Miss America 2018

The Top 15 contestants come out early in the show that started at 9 p.m. on ABC. Miss America Pageant 2018 held at Boardwalk Hall in Atlantic City. Sunday Sept 10, 2017. (Vern Ogrodnek / Press of Atlantic City)

Vern Ogrodnek / Staff Photographer

ATLANTIC CITY — Changes to the Miss America Organization in the wake of an email scandal aren’t enough to justify giving it a $4 million-per-year subsidy to stay here, state lawmakers said Tuesday.

Joining them in the call to pull financing from the competition is John Palmieri, former head of the Casino Reinvestment Development Authority. Palmieri, who left his position at the end of 2016, helped negotiate the Miss America deal two years ago.

And he says the biggest issue has been performance.

“Miss America Organization did very little to market and promote the pageant,” Palmieri said Tuesday. “They were supposed to do that. They kept coming to us asking us for money.”

Last week, the state agency said it was still reviewing its options regarding the future of the contract.

The unfavorable financing and lack of performance was a common refrain by Palmieri and South Jersey lawmakers.

Since returning to the resort in 2013, the competition has negotiated larger subsidies from the CRDA, while its television ratings have declined.

The board shakeup and the resignation of Miss America Organization CEO Sam Haskell followed the release of emails containing abusive and lewd comments about past contestants.

“The CRDA needs to seriously rethink and prioritize how it spends its money, and it should start with its subsidy to the MAO,” Assemblyman Vince Mazzeo, D-Atlantic, said in a statement.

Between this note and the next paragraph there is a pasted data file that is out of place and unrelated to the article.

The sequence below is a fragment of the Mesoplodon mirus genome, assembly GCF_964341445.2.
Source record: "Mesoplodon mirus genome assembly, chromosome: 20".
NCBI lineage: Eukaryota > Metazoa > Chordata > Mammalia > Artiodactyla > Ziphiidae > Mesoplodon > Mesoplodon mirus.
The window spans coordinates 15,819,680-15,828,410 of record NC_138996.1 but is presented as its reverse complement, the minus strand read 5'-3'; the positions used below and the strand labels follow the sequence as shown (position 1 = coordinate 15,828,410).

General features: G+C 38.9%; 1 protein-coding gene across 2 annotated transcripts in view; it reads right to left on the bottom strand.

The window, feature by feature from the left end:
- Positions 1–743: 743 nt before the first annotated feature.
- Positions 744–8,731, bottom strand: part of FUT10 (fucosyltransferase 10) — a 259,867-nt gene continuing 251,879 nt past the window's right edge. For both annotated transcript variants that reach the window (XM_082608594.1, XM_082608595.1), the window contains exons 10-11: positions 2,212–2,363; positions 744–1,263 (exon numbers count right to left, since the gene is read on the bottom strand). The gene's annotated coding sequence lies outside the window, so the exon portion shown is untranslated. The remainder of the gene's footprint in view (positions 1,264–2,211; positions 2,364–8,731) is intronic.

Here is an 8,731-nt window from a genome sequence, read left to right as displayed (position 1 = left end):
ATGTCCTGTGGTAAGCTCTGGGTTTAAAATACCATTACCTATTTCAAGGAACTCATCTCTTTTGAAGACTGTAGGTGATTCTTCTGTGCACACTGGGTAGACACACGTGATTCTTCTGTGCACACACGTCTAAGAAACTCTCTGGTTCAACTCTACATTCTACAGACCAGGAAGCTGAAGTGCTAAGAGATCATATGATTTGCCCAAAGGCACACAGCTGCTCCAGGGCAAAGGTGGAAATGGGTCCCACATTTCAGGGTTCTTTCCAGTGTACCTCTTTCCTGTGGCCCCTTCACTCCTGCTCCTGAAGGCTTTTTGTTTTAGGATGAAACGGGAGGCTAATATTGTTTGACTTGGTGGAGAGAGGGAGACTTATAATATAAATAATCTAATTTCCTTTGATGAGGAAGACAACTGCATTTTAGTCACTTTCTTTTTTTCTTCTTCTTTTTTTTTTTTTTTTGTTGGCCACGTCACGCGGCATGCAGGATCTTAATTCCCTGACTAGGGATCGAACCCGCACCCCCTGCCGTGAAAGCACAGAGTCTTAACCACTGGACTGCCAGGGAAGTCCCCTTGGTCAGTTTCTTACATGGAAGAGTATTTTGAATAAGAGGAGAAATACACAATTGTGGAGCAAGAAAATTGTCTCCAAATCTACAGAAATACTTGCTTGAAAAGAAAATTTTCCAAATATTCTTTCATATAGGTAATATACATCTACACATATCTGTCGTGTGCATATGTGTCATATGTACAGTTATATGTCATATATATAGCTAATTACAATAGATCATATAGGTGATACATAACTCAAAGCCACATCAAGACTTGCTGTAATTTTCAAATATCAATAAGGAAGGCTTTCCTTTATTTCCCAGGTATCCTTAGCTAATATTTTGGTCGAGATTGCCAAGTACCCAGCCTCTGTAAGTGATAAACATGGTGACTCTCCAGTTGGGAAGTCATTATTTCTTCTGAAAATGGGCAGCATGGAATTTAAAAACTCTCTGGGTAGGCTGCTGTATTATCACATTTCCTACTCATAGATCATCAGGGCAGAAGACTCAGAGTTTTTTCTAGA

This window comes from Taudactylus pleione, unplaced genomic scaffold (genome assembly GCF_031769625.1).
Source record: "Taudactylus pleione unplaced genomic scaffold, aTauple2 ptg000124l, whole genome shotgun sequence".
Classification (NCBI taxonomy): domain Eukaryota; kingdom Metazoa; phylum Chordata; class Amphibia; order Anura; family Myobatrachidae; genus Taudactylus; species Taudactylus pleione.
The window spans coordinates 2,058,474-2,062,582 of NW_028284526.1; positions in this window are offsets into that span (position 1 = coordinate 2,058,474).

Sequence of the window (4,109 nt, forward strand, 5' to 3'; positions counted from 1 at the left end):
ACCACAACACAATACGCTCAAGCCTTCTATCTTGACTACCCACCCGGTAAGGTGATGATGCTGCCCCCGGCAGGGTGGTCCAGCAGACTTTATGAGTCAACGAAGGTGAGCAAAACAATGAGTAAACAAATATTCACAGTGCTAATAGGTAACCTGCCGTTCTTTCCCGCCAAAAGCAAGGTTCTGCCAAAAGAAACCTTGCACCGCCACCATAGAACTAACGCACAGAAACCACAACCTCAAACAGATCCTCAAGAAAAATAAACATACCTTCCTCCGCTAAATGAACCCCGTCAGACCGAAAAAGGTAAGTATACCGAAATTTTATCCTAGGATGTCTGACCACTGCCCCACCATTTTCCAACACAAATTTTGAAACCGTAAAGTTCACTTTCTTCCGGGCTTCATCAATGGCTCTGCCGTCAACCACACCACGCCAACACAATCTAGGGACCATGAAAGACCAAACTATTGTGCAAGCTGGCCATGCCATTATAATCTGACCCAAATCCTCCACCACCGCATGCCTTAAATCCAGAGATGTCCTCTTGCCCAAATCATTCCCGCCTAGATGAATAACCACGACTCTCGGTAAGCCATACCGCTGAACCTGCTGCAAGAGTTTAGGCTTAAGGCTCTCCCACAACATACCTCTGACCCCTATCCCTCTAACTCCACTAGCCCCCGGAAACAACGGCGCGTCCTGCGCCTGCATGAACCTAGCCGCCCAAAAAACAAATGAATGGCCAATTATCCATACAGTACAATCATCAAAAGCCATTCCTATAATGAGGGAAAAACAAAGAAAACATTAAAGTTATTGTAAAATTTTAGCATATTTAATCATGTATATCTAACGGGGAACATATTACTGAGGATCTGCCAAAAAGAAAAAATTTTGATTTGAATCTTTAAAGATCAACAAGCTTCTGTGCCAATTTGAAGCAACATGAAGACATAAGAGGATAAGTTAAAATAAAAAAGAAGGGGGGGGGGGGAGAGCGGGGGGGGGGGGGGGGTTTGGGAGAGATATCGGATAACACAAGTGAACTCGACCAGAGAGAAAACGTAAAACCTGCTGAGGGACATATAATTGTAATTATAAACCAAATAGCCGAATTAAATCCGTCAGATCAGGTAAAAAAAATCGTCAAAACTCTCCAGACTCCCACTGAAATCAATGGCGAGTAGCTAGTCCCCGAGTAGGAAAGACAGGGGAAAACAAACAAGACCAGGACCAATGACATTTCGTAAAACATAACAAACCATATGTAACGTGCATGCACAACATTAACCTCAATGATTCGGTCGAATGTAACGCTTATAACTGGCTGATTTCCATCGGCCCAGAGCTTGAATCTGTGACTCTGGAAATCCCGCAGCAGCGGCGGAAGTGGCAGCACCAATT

On Monday, the board named Miss America 1989 Gretchen Carlson as chairwoman. Three other former Miss Americas also have joined the board.

In February 2016, Miss America and the state agency agreed to a three-year deal to keep the competition in the resort through 2018. Under the contract, Miss America will receive about $11.9 million in state subsidies during the life of the contract.

When the contract was approved, supporters touted the amount of the national TV exposure the city would get from the telecast.

That was more than in 2013, when CRDA and the now-defunct Atlantic City Convention and Visitors Authority agreed on a $7.3 million subsidy over three years to get the competition to return from Las Vegas.

Palmieri described Haskell as “difficult” to work with during the most recent negotiations with the state agency.

“Our board was frustrated, but of course the importance of the pageant prevailed,” Palmieri said. “We just tried to create a deal that was workable.”

While praising the changes to the board, Mazzeo said the city is not getting enough back for its investment.

Mazzeo said the biggest factor should be whether Miss America was delivering a good return on investment.

“To me, it’s clear it’s not worth the $4 million/year investment.” Mazzeo said. “I would love for Miss America to continue to call Atlantic City its home, but it should do so without the CRDA subsidy.”

Assemblyman Chris Brown said the CRDA should look at spending its money on events or projects that benefit Atlantic County residents.

“Which is why it doesn’t make sense to keep throwing taxpayer dollars trying to promote the resort through an event whose marketing ability and TV audience gets smaller and smaller each year,” said Brown, R-Atlantic.

Jim Kennedy, former head of the state authority, said Miss America was created to keep visitors in the resort an extra week following Labor Day weekend.

“CRDA funding makes sense if the Miss America pageant fills hotel rooms,” Kennedy said. “It hasn’t made sense in a long time.”

Contact: 609-272-7046 NHuba@pressofac.com Twitter @acpresshuba

Started working in newsrooms when I was 17 years old. Spent 15 years working for Gannett New Jersey before coming to The Press of Atlantic City in April 2015.